The other night, on the way home from my orientation day at SFTS in Pasadena (which went great, by the way), we stopped in Lake Elsinore, at a place called Flour Fusion, to hang out with Amanda's family and go to a birthday party/coffeehouse concert. Amanda's brother Chris played in a couple different sets and he was awesome. It was really a great night not only because we got to see family but because some of our old friends were there. My friend Johanna played that night (and gave me my copy of her new CD), my friend Ryan George (the man with two first names) was there, and we met a few other friends as well. I can definitely say it felt good!
As the night wound down, an older looking man walked by the crowd of us hanging out in front of the coffee shop. He appeared to be homeless (and I later discovered that he was) and he was asking for spare change. I handed him a dollar, despite the common warnings not to give cash to "people like that," and to be honest, I was feeling kinda good about myself. As the man walked down the line, my friend Ryan (who probably didn't have any cash anyway) started walking with him, making conversation along the way, instead of handing him a bill. I laughed and thought, "of course. That makes sense. Only Ryan..." I wondered what they could have been talking about but instead of venturing to find out, I simply went on with my evening.
Several minutes later, maybe half an hour, Amanda and I got curious. We walked over to where Ryan and his new friend had sat down and were conversing. I tried to look busy on my phone (how ironic) so that I could get away with only listening in, eavesdropping even, but that didn't last. They were simply hanging out, laughing together, telling stories. Soon enough, we were all laughing together and sharing stories. He was a funny man with a warm and quirky personality. Most of the stories he shared were about Jesus. He kept saying, "I really enjoy talking with you kids" The three of us (Ryan, Amanda, and I) sat as he told familiar stories about Jesus feeding five thousand hungry people, how he didn't have anywhere to lay his head, how he taught his disciples to care about people, and how he trusted God. He told familiar stories but somehow, coming from him, I was hearing them again for the first time.
This man, a homeless man with limited education from Lake Elsinore, transformed the environment we were in into something which words cannot express, a sacred space. At one point, the man knelt down and simply held my foot in his hands as I sat on the bench. He was telling us the story of Jesus washing the feet of his disciples. Here was a poor man with dirty hands, sitting on the concrete sidewalk beneath us, holding my foot in his hand saying "Jesus was not afraid. Jesus was not afraid of his disciples." In that moment I understood, for the first time, something I've known for a while. Jesus was not afraid. And that fearlessness, that love which casts our fear like a demon from a possessed man, was being displayed for me in a poor homeless man from Lake Elsinore. I understood, in that moment, what the incarnation was all about. I understood, in that moment, how God can come alive in a particular person, even as particular as Jesus Christ--a poor homeless man from Nazareth. I understood the true counter-productivity of the church's constant quest for relevance and spectacle. Although this man appeared to be held captive by financial strain, his fearlessness in love revealed a freedom which transcends all understanding. The gospel of Christ was being embodied in front of me.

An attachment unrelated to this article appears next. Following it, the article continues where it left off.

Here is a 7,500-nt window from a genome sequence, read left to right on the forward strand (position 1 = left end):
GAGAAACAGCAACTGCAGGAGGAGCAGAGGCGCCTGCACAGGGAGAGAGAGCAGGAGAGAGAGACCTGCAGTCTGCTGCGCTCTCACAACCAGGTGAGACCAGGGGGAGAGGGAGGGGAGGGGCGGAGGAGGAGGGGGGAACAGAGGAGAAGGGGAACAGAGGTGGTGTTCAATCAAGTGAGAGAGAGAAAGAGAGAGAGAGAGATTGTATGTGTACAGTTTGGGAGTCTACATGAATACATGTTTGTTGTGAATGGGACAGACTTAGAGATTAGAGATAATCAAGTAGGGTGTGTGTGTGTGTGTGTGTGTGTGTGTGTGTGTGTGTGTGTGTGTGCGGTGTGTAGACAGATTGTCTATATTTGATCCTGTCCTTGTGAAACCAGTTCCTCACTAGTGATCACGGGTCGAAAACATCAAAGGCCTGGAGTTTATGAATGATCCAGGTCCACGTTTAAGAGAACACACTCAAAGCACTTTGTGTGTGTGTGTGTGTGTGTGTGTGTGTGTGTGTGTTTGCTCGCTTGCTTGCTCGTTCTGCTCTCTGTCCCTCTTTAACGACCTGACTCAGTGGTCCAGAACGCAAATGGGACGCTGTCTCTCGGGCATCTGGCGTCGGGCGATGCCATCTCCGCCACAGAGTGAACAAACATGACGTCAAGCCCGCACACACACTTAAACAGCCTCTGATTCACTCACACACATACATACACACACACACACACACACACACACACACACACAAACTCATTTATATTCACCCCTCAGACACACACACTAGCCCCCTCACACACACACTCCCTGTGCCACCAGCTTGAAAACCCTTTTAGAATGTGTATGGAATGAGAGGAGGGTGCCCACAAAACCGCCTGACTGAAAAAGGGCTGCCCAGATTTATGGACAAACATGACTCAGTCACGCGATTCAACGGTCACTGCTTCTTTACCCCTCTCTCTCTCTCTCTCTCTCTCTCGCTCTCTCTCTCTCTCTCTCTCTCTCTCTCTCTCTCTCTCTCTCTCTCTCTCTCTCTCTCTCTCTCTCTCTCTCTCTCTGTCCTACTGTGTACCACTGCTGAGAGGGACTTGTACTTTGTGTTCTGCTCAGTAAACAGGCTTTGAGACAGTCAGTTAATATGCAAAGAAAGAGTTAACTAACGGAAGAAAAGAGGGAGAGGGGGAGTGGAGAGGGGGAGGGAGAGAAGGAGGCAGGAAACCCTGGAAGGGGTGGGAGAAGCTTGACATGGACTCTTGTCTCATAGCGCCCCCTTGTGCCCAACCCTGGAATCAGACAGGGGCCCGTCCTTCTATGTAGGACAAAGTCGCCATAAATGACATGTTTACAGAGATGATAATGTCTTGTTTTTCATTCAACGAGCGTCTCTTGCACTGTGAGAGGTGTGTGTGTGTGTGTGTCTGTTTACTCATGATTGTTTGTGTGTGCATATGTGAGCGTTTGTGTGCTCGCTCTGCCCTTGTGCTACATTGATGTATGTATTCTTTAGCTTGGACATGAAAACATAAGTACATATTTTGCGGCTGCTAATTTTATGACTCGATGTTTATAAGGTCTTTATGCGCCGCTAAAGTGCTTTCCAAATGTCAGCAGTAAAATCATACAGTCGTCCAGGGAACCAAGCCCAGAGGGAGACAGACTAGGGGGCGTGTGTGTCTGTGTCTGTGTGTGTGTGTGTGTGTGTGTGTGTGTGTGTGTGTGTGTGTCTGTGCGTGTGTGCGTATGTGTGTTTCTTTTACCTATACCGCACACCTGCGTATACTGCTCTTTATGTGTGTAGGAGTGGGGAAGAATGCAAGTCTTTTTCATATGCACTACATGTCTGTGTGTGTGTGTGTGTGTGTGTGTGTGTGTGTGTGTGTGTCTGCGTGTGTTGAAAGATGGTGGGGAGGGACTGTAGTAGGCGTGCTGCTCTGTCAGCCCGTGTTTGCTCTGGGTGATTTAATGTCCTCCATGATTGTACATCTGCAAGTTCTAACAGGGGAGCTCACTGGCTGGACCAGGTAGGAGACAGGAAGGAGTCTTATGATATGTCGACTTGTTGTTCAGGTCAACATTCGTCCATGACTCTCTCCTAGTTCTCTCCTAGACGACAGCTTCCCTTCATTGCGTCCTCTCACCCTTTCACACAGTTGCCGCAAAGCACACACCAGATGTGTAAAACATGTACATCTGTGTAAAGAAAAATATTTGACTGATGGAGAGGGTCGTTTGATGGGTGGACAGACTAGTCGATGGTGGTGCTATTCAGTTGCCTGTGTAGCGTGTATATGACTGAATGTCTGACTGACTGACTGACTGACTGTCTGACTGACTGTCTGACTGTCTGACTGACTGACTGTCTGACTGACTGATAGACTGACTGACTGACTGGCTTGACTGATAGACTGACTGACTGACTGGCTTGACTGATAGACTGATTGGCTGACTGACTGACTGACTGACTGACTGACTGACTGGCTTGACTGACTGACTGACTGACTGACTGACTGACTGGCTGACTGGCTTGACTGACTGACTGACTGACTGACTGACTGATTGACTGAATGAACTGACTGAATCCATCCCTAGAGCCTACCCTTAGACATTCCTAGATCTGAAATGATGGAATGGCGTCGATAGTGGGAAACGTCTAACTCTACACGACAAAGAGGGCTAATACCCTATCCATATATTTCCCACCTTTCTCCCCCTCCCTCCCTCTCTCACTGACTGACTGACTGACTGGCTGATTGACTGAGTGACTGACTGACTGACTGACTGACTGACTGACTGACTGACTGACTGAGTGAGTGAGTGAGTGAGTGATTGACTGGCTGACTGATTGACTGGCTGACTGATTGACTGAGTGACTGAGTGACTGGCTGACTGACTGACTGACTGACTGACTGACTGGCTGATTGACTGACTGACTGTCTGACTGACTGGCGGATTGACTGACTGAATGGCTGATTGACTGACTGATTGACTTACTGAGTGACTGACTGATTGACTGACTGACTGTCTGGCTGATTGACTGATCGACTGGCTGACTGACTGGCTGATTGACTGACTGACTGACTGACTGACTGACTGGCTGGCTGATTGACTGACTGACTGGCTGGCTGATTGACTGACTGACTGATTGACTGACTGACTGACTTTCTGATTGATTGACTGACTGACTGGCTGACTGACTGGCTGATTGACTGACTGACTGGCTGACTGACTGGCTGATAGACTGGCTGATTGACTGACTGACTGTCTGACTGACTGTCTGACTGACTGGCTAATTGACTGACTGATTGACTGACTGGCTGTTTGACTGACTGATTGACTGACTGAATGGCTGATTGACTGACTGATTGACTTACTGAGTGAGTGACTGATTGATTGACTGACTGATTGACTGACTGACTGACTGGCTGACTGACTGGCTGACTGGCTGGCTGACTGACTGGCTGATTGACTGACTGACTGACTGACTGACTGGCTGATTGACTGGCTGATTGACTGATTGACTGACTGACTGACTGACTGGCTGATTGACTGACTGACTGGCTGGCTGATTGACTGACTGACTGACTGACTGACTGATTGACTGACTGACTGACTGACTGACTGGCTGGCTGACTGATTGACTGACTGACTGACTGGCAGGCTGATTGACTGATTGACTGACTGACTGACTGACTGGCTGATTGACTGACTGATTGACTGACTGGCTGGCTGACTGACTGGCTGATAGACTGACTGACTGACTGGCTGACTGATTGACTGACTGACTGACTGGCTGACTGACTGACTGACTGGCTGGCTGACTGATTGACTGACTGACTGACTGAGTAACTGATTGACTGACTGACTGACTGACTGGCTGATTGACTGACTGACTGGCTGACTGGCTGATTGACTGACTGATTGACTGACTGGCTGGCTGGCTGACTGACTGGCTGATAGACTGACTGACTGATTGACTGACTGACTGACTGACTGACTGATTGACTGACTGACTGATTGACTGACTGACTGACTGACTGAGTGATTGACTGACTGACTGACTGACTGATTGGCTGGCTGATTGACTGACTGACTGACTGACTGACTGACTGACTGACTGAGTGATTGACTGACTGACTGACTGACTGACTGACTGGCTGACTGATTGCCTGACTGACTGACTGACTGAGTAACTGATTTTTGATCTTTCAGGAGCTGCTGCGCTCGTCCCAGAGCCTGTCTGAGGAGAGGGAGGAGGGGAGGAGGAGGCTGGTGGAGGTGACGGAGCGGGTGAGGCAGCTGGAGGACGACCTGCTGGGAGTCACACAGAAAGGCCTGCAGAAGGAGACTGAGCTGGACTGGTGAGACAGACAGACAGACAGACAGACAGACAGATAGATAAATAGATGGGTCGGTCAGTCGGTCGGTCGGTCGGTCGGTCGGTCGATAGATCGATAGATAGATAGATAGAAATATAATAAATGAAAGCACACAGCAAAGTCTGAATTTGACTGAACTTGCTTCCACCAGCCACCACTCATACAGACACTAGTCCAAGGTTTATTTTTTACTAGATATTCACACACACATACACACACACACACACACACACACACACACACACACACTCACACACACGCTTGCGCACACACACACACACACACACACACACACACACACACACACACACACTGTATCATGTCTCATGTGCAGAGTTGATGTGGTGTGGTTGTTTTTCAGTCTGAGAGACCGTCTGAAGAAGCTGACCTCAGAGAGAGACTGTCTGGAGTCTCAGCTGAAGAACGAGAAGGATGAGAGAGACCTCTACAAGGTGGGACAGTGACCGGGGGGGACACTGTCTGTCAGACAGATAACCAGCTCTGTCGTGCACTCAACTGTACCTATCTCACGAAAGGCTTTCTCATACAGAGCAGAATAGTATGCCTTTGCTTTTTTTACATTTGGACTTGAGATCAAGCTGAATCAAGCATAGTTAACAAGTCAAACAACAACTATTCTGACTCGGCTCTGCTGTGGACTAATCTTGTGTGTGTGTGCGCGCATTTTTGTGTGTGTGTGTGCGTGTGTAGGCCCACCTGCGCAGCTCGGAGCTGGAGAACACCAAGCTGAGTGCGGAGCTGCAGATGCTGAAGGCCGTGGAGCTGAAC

Indeed the gospel was embodied in my friend Ryan as well. In his freedom, Ryan went beyond simply handing the man a dollar to get him off of his chest. He started a conversation and became a friend. That night Ryan showed genuine interest in a man in whom none were interested. He displayed a freedom in love that can never be earned or won, a freedom that free if only we can learn to love.
The man's name was Peanuts. "I was born with a big round head and my parents didn't wanna call me Charlie Brown or Chuck so they called me Peanuts." And he ministered to us --three graduates of a theological institution of higher learning--and he taught us the meaning of Jesus. "Help the person on the street," he said. "Be a friend."
Mother Teresa once said, "If we have no peace, it is because we have forgotten that we belong to each other."